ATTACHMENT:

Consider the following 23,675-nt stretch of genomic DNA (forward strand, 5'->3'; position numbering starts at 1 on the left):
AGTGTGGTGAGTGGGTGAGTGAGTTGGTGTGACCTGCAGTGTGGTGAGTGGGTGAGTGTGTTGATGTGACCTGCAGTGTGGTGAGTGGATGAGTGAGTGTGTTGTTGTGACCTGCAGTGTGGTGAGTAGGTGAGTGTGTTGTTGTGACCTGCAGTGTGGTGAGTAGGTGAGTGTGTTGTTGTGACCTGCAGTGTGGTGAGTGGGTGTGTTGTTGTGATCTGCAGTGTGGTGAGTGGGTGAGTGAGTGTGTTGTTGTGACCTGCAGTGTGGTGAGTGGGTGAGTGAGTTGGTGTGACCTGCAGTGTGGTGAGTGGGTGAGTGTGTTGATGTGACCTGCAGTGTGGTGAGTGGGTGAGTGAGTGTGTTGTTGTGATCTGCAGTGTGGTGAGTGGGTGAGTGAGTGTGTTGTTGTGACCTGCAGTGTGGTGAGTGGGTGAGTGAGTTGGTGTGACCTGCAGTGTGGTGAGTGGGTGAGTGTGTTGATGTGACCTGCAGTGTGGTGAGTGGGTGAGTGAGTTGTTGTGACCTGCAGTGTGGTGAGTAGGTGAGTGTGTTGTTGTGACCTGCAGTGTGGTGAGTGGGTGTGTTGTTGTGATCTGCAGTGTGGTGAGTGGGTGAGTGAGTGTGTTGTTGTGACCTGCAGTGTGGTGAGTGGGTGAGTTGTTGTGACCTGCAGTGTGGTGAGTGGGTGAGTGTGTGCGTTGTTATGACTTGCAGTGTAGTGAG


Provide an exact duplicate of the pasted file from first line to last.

Consider the following 23,675-nt stretch of genomic DNA (forward strand, 5'->3'; position numbering starts at 1 on the left):
AGTGTGGTGAGTGGGTGAGTGAGTTGGTGTGACCTGCAGTGTGGTGAGTGGGTGAGTGTGTTGATGTGACCTGCAGTGTGGTGAGTGGATGAGTGAGTGTGTTGTTGTGACCTGCAGTGTGGTGAGTAGGTGAGTGTGTTGTTGTGACCTGCAGTGTGGTGAGTAGGTGAGTGTGTTGTTGTGACCTGCAGTGTGGTGAGTGGGTGTGTTGTTGTGATCTGCAGTGTGGTGAGTGGGTGAGTGAGTGTGTTGTTGTGACCTGCAGTGTGGTGAGTGGGTGAGTGAGTTGGTGTGACCTGCAGTGTGGTGAGTGGGTGAGTGTGTTGATGTGACCTGCAGTGTGGTGAGTGGGTGAGTGAGTGTGTTGTTGTGATCTGCAGTGTGGTGAGTGGGTGAGTGAGTGTGTTGTTGTGACCTGCAGTGTGGTGAGTGGGTGAGTGAGTTGGTGTGACCTGCAGTGTGGTGAGTGGGTGAGTGTGTTGATGTGACCTGCAGTGTGGTGAGTGGGTGAGTGAGTTGTTGTGACCTGCAGTGTGGTGAGTAGGTGAGTGTGTTGTTGTGACCTGCAGTGTGGTGAGTGGGTGTGTTGTTGTGATCTGCAGTGTGGTGAGTGGGTGAGTGAGTGTGTTGTTGTGACCTGCAGTGTGGTGAGTGGGTGAGTTGTTGTGACCTGCAGTGTGGTGAGTGGGTGAGTGTGTGCGTTGTTATGACTTGCAGTGTAGTGAG